Today's edition of quick hits:
* Claiming responsibility: "Al Qaeda's branch in Yemen formally claimed responsibility on Wednesday for the deadly assault a week ago at the French satirical newspaper Charlie Hebdo that killed 12 people, saying that the target was chosen by the Qaeda leadership and referring to attackers as 'two heroes of Islam.'"
* Probably not what the terrorists had in mind: "In some places, vendors reported that their allotment of the [new issue of Charlie Hebdo] had sold out before daybreak, and demand was so intense that copies of the newspaper were being offered on eBay for hundreds of dollars. Some vendors drew up waiting lists of customers in anticipation of new supplies for a print run that could reach five million, compared with 60,000 before the attacks."
* Scary, but there was never any real danger: "Federal authorities have filed charges against an Ohio man who they say wanted to attack the U.S. Capitol. But they told NBC News that the man, identified as Christopher Cornell, was dealing with an undercover agent the entire time and was never in a position to carry out his plan."
* Boehner: "House Speaker John Boehner's office on Tuesday thanked police for their efforts after a report that a bartender who had served the Ohio congressman has been indicted after threatening to poison him."
* More on this tomorrow: "A GOP plan to gut President Obama's unilateral actions on immigration passed through the Republican-led House Wednesday in a largely symbolic vote tied to crucial funding for the Department of Homeland Security."
* More on this tomorrow, too: "The House on Wednesday easily passed legislation to ease back some of the banking regulations adopted after the financial crisis, with 29 Democrats shrugging off President Obama's veto threat to join united House Republicans."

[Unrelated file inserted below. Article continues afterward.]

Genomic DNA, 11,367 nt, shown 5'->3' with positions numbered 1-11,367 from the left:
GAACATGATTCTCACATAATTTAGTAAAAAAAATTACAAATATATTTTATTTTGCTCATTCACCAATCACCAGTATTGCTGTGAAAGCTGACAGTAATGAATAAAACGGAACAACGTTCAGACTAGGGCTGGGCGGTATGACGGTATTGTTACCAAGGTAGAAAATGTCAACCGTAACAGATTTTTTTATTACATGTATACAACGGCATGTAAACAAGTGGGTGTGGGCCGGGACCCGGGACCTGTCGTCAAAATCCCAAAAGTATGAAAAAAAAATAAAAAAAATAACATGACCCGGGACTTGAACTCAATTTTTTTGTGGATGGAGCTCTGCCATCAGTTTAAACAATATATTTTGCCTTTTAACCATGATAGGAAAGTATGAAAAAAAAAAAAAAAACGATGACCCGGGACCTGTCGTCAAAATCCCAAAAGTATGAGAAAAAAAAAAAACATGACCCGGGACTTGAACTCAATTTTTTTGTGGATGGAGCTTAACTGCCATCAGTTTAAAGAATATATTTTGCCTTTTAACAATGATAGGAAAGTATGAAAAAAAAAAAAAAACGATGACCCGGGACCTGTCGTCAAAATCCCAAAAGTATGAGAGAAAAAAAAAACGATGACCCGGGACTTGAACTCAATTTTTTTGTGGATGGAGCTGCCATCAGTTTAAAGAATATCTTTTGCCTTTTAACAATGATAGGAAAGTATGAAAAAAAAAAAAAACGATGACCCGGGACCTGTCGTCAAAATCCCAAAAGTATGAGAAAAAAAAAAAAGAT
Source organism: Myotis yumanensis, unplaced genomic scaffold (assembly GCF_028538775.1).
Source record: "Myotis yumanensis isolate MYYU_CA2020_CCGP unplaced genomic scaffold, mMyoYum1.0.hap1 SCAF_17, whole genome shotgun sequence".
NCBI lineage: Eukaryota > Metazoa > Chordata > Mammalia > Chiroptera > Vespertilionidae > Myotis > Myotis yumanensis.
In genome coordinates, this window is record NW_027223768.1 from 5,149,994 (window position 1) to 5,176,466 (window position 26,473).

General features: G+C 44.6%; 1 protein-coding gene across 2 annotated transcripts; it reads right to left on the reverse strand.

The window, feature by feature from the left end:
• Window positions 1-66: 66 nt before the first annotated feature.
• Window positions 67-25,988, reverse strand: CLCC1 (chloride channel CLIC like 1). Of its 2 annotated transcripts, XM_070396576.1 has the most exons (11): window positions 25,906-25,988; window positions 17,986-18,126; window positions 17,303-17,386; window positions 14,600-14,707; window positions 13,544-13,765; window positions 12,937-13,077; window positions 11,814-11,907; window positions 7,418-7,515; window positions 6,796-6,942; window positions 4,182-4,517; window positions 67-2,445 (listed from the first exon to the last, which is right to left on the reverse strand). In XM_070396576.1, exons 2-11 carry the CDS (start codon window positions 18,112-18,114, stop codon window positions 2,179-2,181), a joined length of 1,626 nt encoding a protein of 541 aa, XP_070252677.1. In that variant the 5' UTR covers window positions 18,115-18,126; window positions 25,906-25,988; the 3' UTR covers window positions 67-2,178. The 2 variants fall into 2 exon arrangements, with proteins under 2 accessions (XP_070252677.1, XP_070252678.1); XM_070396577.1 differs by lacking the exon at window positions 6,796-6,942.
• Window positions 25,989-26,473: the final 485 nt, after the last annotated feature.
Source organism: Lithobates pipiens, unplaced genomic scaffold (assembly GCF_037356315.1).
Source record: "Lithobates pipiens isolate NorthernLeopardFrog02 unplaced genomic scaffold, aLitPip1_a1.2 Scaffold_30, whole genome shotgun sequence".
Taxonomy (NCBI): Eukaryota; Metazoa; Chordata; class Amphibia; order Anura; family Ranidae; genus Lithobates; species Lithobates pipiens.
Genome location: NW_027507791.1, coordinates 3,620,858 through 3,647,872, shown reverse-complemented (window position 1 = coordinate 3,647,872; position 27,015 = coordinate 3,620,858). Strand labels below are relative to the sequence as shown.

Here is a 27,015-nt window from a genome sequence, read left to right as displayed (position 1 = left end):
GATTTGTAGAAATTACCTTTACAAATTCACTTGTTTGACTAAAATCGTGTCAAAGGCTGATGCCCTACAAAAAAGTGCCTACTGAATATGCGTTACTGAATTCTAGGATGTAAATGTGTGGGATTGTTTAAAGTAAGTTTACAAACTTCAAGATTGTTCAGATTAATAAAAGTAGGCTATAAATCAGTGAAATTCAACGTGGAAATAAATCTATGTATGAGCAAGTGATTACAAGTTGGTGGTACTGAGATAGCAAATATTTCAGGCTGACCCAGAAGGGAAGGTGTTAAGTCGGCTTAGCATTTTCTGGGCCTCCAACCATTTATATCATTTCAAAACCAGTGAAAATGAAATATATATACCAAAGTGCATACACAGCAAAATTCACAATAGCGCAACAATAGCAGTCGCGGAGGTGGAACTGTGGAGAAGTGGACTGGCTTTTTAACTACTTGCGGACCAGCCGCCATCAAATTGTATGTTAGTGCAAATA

* Holder's latest move: "In a bid to shore up his legacy on press freedom issues as he prepares to leave office, Attorney General Eric Holder announced Wednesday that he's making some changes news media organizations had requested to Justice Department policies on investigations involving reporters."
* Secret Service: "The Secret Service has decided to remove four of its most senior officials while a fifth has decided to retire, the biggest management shake-up at the troubled agency since its director resigned in October after a string of security lapses, according to people familiar with internal discussions."
* The White House's ambitious environmental agenda keeps progressing: "In President Obama's latest move using executive authority to tackle climate change, administration officials will announce plans this week to impose new regulations on the oil and gas industry's emissions of methane, a powerful greenhouse gas, according to a person familiar with Mr. Obama's plans. The administration's goal is to cut methane emissions from oil and gas production by up to 45 percent by 2025 from the levels recorded in 2012."
* Small victories: "The West Virginia Board of Education voted Wednesday to change newly-agreed upon science standards and make them once again available for public comment, an act that came after pressure from parents and others in the state who felt that the standards didn't accurately portray the science of climate change."
Anything to add? Consider this an open thread.